How to Strengthen Veins and Arteries
Your circulatory system is made up of an intricate roadway of veins and arteries that would stretch almost 100,000 miles if removed from the body. Our arteries and veins are responsible for transporting blood back and forth from the heart to the tissues of the body, playing a vital role in our overall health. Because they are so important, it’s necessary to do whatever we can to ensure optimal vein health so we can live a long and happy life.
Healthy eating for a healthy life
Diet is one of the most important areas where you can make a difference in your circulation. Good blood flow is essential for keeping you healthy, and building a strong foundation for this begins with what you eat.
- Go for color
Go for color When it comes to healthy eating, color counts. Add a rainbow of fruits and vegetables to your diet to add a delicious nutrient boost with heart-healthy bioflavonoids. Bioflavonoids are phytonutrients that give many fruits and veggies their bright and vivid colors—generally, the brighter the food, the higher the bioflavonoid count. A type of bioflavonoid known as rutin has long been used to help circulation. Apples and citrus fruits are two wonderful choices that are both high in rutin. In addition, leafy greens play an important role in healthy circulation. They help form red blood cells, which circulate oxygen. Greens including spinach are also good sources of omega-3 fatty acids, which also help build strong veins. They are also powerful antioxidants that can protect your body against damaging free radicals.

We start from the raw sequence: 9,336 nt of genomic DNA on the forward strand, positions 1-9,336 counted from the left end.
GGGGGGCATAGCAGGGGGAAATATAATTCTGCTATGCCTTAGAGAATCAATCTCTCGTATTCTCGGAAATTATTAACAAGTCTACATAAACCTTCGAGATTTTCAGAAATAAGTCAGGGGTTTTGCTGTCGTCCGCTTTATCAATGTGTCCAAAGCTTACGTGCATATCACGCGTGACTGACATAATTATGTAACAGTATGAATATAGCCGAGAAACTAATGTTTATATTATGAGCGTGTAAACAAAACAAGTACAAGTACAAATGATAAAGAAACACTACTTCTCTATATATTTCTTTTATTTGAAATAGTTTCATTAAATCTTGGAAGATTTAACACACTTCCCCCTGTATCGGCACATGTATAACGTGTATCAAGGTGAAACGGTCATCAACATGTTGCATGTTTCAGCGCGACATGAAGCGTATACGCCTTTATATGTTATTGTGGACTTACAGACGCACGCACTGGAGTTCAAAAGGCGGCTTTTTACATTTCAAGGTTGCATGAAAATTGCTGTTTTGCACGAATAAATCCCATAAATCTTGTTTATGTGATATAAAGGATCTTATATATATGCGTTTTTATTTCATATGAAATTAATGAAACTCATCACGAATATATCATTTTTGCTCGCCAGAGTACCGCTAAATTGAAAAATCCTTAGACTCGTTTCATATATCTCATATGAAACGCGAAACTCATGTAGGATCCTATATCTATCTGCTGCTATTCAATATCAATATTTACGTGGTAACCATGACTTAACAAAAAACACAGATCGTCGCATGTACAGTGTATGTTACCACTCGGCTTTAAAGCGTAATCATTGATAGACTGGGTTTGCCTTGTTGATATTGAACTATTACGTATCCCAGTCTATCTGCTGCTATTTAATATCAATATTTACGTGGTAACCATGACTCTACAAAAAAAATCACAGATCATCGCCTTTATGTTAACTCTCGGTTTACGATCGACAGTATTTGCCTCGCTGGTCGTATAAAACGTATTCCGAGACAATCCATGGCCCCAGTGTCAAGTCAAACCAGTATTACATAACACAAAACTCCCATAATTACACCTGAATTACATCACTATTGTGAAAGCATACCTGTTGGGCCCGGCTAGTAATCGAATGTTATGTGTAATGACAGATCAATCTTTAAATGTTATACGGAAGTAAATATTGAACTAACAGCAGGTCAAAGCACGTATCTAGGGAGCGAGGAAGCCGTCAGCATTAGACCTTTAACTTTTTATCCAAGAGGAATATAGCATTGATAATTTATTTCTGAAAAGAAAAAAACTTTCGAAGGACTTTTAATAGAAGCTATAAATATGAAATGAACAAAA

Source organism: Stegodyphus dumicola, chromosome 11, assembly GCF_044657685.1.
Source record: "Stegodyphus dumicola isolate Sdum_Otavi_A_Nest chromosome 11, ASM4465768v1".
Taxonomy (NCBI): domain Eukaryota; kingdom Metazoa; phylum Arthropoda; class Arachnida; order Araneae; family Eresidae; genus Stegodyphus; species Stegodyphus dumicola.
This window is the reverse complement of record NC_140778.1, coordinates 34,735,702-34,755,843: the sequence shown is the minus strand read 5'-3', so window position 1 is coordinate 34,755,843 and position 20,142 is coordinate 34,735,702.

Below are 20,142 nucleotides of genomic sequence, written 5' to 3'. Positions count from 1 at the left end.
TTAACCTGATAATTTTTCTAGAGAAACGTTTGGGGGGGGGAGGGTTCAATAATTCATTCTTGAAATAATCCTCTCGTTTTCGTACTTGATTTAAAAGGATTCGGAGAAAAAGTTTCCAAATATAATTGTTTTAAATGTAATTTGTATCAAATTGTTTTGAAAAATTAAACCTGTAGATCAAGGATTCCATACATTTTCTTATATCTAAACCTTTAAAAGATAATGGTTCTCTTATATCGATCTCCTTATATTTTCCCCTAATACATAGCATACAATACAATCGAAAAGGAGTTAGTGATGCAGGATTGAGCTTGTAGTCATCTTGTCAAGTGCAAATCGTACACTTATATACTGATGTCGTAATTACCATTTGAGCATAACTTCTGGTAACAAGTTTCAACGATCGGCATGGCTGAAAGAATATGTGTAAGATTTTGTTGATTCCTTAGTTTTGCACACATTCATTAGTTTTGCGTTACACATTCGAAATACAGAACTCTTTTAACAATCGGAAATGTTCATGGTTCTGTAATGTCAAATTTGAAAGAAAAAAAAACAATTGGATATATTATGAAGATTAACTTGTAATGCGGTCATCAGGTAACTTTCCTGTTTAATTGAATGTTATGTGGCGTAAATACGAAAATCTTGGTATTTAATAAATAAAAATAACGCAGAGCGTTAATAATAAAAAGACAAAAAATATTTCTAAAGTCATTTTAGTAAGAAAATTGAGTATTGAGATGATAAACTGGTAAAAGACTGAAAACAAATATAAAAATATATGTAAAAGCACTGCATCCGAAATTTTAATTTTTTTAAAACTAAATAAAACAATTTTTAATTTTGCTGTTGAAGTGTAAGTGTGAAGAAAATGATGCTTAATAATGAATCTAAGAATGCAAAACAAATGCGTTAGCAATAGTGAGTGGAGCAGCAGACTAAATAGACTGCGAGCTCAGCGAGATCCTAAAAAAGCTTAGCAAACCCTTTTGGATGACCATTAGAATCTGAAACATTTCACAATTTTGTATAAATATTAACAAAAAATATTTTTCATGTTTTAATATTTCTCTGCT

- Spice up your life
Spices have been used for medicinal purposes for thousands of years. Turmeric, a spice commonly used in India, can be a powerful anti-inflammatory, which helps prevent the arteries from hardening. Cayenne pepper is thought to stimulate circulation, helping to keep your blood flowing and aid in healthy circulation.
- Eat more fiber
A diet that is high in fiber can improve cholesterol, which is intricately linked to vein and artery health. Choose whole grains over refined and reach for fruits and veggies as snacks instead of salty chips or sugary candy.
- Go light on the salt
Keeping your sodium levels in check is essential in order to maintain vein health. One of the easiest ways to reduce your sodium consumption is to cook fresh, healthy food at home. Avoid processed or already packaged food or meals as these can contain high levels of sodium that make your body work harder, which can lead to vein damage. When buying canned or packaged food, read labels to check the sodium content before buying. Choose low sodium or sodium free whenever possible. Consuming higher levels of sodium can lead to a higher risk of heart attack.
- Stay hydrated
Water is an important ingredient in almost any recipe to stay healthy. Plasma, which makes up about half of our total blood volume, contains roughly 93% water. Aiming to drink at least 8 glasses of water a day ensures that your body isn’t having to work overtime to keep you in tip-top shape.
Vitamins and supplements